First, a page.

The two main sources of water that are truly independent of rainfall are recycling and desalination. Neither is cheap when it comes to energy, but then neither is a dam when you count the energy required to build one.

Desalination uses about 3kW hours of energy per kilolitre of water produced, which is ample for the daily needs of a family of five. By comparison, a small electric household hot water system uses about 5kW hours per day. Potable recycling uses even less energy.

Given the low cost of solar power, desalinated water could be produced at a lower cost than dam water. One of the other key advantages of desalination, recycling and groundwater is that they can be scaled up to meet population growth and they can be deployed together to provide us with more flexibility to respond to changes in climate and technology.

A typical geological cross section of the Casino, Lismore and Alstonville area.

Danger of one solution approach

By comparison, the Dunoon Dam, which is intended to be located immediately downstream of the existing Rocky Creek dam, is a case of putting all of our eggs in the one basket – it provides very little scope to respond to future challenges and it represents a risky strategy with a high upfront cost.

We say to the councillors, let Rous Water provide Ballina Shire with the cheapest and best water supply possible when all of the considerations are taken into account.

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  1. And I’ll also be voting for councillors who want to save our money before building new infrastructure. Sydney Water added almost 1 million new customers by doing a comprehensive audit of waste in their system, and fixing it. Councillors who said they supported the dam as our main water solution (prior to the announcement of CSIRO’s involvement) are obviously not interested in saving our money. Increased efficiency can be combined with the solutions mentioned in this article to give us the most sensible and cost effective water supply solutions.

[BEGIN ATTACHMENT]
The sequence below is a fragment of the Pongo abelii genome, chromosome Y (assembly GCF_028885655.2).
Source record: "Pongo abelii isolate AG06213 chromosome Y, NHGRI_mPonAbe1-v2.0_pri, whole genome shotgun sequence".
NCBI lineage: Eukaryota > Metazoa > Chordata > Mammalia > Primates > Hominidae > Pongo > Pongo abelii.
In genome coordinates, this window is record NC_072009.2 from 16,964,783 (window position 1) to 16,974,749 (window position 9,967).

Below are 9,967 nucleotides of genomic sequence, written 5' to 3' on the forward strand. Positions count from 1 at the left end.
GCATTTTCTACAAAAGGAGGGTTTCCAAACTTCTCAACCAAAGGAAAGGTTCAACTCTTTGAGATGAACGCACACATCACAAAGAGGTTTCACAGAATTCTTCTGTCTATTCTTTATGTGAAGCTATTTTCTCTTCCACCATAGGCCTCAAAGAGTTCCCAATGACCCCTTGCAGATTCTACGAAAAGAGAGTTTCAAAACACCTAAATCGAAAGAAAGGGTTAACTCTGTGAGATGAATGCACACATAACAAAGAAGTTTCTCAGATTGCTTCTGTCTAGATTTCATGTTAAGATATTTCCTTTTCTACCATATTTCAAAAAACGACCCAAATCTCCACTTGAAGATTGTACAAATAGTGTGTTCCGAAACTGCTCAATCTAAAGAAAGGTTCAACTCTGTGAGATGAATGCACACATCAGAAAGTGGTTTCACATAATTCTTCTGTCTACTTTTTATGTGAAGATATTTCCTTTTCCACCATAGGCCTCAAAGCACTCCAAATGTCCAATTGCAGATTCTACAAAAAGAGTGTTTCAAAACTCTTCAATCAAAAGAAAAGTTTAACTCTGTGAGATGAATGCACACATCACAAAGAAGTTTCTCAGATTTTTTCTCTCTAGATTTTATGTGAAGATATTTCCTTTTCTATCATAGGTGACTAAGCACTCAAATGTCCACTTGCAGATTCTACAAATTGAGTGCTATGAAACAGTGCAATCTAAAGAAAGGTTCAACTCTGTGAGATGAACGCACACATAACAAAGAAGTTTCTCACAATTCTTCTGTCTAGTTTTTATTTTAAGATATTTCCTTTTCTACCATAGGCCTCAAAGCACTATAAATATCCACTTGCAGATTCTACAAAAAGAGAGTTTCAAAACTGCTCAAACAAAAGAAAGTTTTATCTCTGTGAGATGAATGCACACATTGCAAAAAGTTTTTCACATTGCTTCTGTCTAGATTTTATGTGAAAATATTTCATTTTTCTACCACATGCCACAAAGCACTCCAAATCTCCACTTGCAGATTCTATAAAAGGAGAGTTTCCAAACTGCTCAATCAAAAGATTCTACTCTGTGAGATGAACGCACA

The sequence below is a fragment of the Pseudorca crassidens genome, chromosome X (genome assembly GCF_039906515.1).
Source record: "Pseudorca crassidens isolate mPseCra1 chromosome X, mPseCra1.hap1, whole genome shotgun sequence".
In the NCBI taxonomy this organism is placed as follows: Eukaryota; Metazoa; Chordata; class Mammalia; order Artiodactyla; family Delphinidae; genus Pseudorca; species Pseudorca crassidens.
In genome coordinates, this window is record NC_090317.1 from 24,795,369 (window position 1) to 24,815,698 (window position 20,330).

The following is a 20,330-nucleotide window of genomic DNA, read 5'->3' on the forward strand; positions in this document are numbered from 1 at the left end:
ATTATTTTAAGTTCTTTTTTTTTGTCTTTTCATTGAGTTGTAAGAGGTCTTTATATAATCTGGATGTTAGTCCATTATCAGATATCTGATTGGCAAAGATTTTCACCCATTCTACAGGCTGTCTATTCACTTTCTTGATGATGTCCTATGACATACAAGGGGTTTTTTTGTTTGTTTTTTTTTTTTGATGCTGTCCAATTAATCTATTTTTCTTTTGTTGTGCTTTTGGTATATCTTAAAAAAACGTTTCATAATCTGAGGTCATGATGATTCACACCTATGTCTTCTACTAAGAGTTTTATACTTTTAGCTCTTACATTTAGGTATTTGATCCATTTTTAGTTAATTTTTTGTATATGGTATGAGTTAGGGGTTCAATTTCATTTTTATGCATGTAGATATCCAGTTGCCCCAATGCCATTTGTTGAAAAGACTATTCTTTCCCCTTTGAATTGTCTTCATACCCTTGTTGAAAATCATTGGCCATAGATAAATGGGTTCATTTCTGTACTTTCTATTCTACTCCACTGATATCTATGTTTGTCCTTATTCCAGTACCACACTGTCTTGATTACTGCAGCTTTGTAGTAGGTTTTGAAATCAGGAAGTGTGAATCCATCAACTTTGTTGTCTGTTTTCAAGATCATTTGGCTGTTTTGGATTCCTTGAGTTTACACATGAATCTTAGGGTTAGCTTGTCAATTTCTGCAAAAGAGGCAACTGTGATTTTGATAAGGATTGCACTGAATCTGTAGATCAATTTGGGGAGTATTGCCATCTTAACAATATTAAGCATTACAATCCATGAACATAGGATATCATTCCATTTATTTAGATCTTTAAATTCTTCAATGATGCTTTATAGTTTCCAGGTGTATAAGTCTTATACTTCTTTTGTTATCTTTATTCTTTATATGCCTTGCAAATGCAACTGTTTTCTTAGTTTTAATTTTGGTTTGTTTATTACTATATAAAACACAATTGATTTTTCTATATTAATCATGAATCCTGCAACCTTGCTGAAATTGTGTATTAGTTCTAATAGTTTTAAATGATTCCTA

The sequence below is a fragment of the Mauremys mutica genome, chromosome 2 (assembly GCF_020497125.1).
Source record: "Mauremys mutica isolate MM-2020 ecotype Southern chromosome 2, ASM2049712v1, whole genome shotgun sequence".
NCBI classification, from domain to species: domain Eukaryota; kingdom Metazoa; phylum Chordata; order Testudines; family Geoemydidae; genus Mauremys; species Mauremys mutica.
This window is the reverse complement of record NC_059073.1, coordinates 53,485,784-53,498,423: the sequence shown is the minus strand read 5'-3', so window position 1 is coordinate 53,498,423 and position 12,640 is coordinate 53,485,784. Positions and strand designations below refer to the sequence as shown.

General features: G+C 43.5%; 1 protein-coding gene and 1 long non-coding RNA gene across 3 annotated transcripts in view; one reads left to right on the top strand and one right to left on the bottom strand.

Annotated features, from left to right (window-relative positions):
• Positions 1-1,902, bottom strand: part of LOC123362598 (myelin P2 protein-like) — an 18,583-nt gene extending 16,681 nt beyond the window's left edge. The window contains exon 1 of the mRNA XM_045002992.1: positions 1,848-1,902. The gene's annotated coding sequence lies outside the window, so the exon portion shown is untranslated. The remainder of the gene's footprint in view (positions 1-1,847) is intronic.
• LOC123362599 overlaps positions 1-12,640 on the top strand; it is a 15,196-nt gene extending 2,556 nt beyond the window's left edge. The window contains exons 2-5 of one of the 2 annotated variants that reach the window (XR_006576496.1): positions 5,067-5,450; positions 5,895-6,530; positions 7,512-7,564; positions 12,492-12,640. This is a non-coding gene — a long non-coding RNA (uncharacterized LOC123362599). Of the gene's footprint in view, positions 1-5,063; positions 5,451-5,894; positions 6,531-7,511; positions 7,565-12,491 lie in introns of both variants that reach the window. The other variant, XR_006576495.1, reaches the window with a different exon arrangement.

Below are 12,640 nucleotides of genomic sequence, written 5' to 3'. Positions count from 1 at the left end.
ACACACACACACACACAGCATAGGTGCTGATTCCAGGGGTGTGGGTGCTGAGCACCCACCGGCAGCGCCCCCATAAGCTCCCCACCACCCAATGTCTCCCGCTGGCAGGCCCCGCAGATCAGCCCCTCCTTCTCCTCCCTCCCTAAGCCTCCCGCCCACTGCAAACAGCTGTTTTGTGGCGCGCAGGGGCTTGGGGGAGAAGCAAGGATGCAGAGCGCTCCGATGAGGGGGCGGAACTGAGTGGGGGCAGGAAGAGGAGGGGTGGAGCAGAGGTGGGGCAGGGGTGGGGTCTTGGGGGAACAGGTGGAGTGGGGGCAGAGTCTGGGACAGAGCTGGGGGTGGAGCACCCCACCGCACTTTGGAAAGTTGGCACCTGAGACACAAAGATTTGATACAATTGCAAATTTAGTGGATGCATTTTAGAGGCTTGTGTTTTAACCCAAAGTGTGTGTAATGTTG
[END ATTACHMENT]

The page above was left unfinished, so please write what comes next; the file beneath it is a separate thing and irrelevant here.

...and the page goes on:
2. I wish I could love (heart) this article! Well done Steve and Craig and thank you for the great explanation. It certainly seems a waste to use drinking water for flushing toilets, washing cars and watering gardens. I’m so proud of Ballina Shire Council for rolling out recycled water in our shire. I hope to see more of these types of technologies rolled out in future.

  3. As “professional engineers, each with over 40 years of experience in the water industry,” this smacks of vested interest, would it be possible these two guys are touting for work in de-sal,
    perhaps water mining or solar electricity ?